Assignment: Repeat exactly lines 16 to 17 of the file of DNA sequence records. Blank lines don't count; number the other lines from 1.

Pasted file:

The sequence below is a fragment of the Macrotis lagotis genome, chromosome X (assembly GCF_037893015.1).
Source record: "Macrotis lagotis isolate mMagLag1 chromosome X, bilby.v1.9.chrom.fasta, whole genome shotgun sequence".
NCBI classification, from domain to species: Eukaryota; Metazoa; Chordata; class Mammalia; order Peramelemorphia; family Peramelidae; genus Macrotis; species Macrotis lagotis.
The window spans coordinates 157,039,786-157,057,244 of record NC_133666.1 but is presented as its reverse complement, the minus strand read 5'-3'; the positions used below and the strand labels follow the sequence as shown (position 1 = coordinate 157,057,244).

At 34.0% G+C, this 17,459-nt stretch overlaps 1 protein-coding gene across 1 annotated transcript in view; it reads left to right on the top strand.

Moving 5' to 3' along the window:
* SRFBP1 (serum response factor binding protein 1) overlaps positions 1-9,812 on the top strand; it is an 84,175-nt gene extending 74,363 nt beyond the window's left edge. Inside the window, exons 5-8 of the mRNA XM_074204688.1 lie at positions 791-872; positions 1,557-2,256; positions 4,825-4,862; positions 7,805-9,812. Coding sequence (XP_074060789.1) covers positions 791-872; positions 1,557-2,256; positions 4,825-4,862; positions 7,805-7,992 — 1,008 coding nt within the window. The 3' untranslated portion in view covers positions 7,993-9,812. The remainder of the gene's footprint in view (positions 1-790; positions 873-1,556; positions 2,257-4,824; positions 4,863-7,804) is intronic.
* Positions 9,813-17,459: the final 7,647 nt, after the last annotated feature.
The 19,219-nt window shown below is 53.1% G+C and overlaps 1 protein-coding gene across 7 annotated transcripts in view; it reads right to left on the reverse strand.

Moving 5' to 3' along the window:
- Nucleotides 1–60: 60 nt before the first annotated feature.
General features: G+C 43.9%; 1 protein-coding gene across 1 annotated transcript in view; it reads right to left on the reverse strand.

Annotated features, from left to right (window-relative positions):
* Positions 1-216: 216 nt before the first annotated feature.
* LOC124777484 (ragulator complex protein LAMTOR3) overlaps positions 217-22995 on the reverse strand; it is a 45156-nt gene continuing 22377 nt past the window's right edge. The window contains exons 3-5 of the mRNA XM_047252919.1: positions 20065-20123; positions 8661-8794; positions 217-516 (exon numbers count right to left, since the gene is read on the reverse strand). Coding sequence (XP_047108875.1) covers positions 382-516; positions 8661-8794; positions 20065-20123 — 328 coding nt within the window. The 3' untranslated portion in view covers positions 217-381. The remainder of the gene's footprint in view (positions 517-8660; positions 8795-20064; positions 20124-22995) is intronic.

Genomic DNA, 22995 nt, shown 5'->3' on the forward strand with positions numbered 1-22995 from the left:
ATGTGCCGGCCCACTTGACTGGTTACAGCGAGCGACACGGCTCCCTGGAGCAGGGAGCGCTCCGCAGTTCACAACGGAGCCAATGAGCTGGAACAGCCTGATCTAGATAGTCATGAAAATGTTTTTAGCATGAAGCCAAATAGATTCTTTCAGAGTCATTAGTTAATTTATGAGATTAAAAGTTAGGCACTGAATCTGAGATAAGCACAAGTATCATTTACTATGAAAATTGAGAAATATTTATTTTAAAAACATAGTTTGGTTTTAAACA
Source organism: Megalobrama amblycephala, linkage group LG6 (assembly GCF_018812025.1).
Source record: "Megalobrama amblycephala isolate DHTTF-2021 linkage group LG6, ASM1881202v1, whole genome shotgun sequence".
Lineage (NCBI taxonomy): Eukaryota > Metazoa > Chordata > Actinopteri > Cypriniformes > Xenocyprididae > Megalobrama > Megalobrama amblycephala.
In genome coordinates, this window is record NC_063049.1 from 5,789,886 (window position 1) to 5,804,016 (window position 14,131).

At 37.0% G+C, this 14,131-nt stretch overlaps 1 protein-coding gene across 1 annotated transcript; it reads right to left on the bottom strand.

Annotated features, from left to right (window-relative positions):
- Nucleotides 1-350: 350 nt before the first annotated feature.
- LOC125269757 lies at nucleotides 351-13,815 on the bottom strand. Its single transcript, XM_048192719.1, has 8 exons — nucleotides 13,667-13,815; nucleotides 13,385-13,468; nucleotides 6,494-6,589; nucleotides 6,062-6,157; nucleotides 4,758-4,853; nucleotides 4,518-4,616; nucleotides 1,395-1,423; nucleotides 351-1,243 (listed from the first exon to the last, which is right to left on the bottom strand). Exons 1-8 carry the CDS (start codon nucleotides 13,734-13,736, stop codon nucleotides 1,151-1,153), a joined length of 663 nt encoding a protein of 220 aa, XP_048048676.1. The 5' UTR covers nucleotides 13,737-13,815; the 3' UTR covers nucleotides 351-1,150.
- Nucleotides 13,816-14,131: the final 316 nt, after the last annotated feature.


Genomic DNA, 22995 nt, shown 5'->3' on the forward strand with positions numbered 1-22995 from the left:
ATGTGCCGGCCCACTTGACTGGTTACAGCGAGCGACACGGCTCCCTGGAGCAGGGAGCGCTCCGCAGTTCACAACGGAGCCAATGAGCTGGAACAGCCTGATCTAGATAGTCATGAAAATGTTTTTAGCATGAAGCCAAATAGATTCTTTCAGAGTCATTAGTTAATTTATGAGATTAAAAGTTAGGCACTGAATCTGAGATAAGCACAAGTATCATTTACTATGAAAATTGAGAAATATTTATTTTAAAAACATAGTTTGGTTTTAAACA